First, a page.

5. Email confirmation is issued to customer

Action: Record the high level steps of the process. This isn’t a detailed overview, so keep your mini-process map to around 5 items.

4. Outputs

This is exactly as you’d expect – what comes out of the process. Once your inputs have been transformed by the process, this is what you get at the end.

If you register on a website, you get out a new customer account, and maybe you’d want to identify that as a new marketing lead as well. An output for the customer would be the email notification, and perhaps a welcome email offering a discount off your products, for example.

Action: Complete your SIPOC template by making a list of the outputs of this process.

5. Customers

These are the customers of the process. This could look like a similar list to the suppliers list that you put together at the beginning, or it might look significantly different. Common customers on projects include staff in different departments, the end user (the customer on the street) and third party vendors who then take the output and do something else with it.

The customers of the website registration process would be your end user (the customer who has registered on the website) and the sales and marketing team who can take that customer data and use it for marketing purposes. There may be other people in the business who would use the information created in the process.

Action: Make a list of customers and add it to the SIPOC template.

Tip: You can extend the diagram by also adding a note of customer requirements e.g. top success criteria as judged by the customer.

Why Use SIPOC?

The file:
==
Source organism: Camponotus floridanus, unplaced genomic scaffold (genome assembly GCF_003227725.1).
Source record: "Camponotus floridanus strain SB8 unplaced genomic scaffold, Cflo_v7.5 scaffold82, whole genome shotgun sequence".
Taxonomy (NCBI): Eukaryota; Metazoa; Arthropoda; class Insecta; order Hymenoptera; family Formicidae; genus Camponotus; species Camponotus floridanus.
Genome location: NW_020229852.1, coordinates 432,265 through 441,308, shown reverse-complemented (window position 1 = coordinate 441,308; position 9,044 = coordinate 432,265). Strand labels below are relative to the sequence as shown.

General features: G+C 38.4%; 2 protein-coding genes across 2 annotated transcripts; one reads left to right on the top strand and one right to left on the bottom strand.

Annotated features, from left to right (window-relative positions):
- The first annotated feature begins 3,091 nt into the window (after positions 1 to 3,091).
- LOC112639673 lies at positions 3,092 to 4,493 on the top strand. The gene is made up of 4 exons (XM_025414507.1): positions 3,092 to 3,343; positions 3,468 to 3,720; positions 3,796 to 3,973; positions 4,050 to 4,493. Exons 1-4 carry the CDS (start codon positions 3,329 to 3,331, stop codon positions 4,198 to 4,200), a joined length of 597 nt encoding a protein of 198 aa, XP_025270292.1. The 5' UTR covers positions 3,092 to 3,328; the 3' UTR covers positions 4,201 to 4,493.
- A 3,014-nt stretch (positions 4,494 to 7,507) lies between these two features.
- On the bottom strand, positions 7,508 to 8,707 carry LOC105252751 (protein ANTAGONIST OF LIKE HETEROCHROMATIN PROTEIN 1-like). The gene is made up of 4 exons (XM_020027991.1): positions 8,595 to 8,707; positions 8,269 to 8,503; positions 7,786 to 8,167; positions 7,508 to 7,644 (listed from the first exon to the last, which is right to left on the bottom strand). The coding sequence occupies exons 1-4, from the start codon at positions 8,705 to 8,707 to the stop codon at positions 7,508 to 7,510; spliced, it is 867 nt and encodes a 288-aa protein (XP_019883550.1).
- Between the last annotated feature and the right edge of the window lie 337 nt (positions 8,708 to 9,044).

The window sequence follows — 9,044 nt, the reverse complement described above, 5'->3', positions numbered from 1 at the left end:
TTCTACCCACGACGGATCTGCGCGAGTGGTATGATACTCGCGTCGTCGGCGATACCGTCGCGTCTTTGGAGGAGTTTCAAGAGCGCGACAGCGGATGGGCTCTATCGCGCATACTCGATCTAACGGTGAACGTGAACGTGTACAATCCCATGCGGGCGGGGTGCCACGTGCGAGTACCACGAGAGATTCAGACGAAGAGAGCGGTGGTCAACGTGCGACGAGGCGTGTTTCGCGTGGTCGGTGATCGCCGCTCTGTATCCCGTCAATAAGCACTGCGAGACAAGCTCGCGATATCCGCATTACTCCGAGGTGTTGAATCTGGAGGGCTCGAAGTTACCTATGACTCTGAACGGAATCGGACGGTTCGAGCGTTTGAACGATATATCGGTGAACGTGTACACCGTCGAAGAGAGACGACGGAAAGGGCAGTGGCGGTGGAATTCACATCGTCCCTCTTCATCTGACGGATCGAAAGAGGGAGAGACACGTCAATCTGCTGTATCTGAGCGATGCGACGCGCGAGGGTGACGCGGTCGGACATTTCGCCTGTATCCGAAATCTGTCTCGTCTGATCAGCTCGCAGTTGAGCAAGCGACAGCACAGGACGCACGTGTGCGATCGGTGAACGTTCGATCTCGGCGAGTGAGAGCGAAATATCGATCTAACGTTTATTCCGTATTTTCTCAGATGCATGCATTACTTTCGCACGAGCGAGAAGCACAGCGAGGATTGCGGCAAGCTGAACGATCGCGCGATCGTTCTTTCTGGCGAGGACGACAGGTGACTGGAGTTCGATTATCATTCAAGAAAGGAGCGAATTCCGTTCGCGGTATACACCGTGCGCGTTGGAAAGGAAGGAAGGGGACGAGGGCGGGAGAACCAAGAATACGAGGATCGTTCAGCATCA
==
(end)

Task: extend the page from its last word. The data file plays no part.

SIPOC is a good tool for creating understanding. You might ask why it’s important to do process mapping for a process you understand well, if you are about to change it. It is worth doing: because you can only appreciate the impact of a process change if you know what the process is in the first place.

That’s why plenty of projects start off with mapping existing processes, or at least reviewing the last time process mapping was done and ensuring that whatever process flow was produced back then is still accurate for today’s project.

Creating a SIPOC

A SIPOC diagram is supposed to be a creative, collaborative endeavour. It’s something you can do as a team, talking openly and bouncing around ideas.

The easiest way to create your process map is to work with your colleagues in a workshop-style setting. Grab your mindmapping software, start from a blank page (or a template) and start getting your ideas down. You can always edit them later.

Limitations of SIPOC

The SIPOC model is only really good at drawing out the high level process. It’s not going to give you the detailed steps required to, say, put together a training manual or write a user guide. It’s quite simplistic but it does act as a good starting point.

Could you see a value for this in your business?

Pin for later reading:

5 Steps to Complete a SIPOC Diagram

About Elizabeth Harrin

Elizabeth HarrinElizabeth Harrin is a Fellow of the Association for Project Management in the UK and the award-winning blogger behind A Girl's Guide To Project Management. She's passionate about demystifying project management and making tools and techniques work in the real world. She's also the author of several books including the PMI bestseller, Collaboration Tools for Project Managers.